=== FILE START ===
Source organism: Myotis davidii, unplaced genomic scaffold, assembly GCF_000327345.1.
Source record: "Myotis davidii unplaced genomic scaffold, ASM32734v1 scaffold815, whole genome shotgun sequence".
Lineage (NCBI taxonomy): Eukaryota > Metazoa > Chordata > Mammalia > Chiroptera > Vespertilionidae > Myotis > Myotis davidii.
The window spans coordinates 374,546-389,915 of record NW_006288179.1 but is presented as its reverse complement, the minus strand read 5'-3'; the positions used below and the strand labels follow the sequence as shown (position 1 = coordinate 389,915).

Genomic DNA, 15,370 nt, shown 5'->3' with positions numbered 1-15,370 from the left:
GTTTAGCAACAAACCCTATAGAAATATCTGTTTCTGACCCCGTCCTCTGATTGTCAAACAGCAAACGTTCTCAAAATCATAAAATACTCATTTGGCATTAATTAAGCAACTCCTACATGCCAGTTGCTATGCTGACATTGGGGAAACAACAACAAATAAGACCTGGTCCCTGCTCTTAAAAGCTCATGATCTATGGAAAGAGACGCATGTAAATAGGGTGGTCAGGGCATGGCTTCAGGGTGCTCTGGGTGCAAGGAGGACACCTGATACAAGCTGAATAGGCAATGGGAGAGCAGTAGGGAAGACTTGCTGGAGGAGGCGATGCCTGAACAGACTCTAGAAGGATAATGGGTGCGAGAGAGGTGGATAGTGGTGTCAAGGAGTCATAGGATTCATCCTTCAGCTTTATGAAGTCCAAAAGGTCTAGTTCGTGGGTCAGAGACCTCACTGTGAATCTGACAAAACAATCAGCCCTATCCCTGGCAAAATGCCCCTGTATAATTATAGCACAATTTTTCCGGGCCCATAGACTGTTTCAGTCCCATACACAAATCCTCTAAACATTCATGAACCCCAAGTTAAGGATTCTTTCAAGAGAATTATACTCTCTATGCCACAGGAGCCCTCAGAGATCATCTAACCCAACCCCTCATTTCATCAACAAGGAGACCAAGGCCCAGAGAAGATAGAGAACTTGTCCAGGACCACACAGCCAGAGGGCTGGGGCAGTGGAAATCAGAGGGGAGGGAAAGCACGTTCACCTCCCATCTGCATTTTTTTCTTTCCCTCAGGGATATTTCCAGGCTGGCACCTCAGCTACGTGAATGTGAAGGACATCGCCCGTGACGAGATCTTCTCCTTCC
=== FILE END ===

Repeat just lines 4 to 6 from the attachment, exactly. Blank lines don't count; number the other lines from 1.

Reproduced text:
The window spans coordinates 374,546-389,915 of record NW_006288179.1 but is presented as its reverse complement, the minus strand read 5'-3'; the positions used below and the strand labels follow the sequence as shown (position 1 = coordinate 389,915).

Genomic DNA, 15,370 nt, shown 5'->3' with positions numbered 1-15,370 from the left:
GTTTAGCAACAAACCCTATAGAAATATCTGTTTCTGACCCCGTCCTCTGATTGTCAAACAGCAAACGTTCTCAAAATCATAAAATACTCATTTGGCATTAATTAAGCAACTCCTACATGCCAGTTGCTATGCTGACATTGGGGAAACAACAACAAATAAGACCTGGTCCCTGCTCTTAAAAGCTCATGATCTATGGAAAGAGACGCATGTAAATAGGGTGGTCAGGGCATGGCTTCAGGGTGCTCTGGGTGCAAGGAGGACACCTGATACAAGCTGAATAGGCAATGGGAGAGCAGTAGGGAAGACTTGCTGGAGGAGGCGATGCCTGAACAGACTCTAGAAGGATAATGGGTGCGAGAGAGGTGGATAGTGGTGTCAAGGAGTCATAGGATTCATCCTTCAGCTTTATGAAGTCCAAAAGGTCTAGTTCGTGGGTCAGAGACCTCACTGTGAATCTGACAAAACAATCAGCCCTATCCCTGGCAAAATGCCCCTGTATAATTATAGCACAATTTTTCCGGGCCCATAGACTGTTTCAGTCCCATACACAAATCCTCTAAACATTCATGAACCCCAAGTTAAGGATTCTTTCAAGAGAATTATACTCTCTATGCCACAGGAGCCCTCAGAGATCATCTAACCCAACCCCTCATTTCATCAACAAGGAGACCAAGGCCCAGAGAAGATAGAGAACTTGTCCAGGACCACACAGCCAGAGGGCTGGGGCAGTGGAAATCAGAGGGGAGGGAAAGCACGTTCACCTCCCATCTGCATTTTTTTCTTTCCCTCAGGGATATTTCCAGGCTGGCACCTCAGCTACGTGAATGTGAAGGACATCGCCCGTGACGAGATCTTCTCCTTCC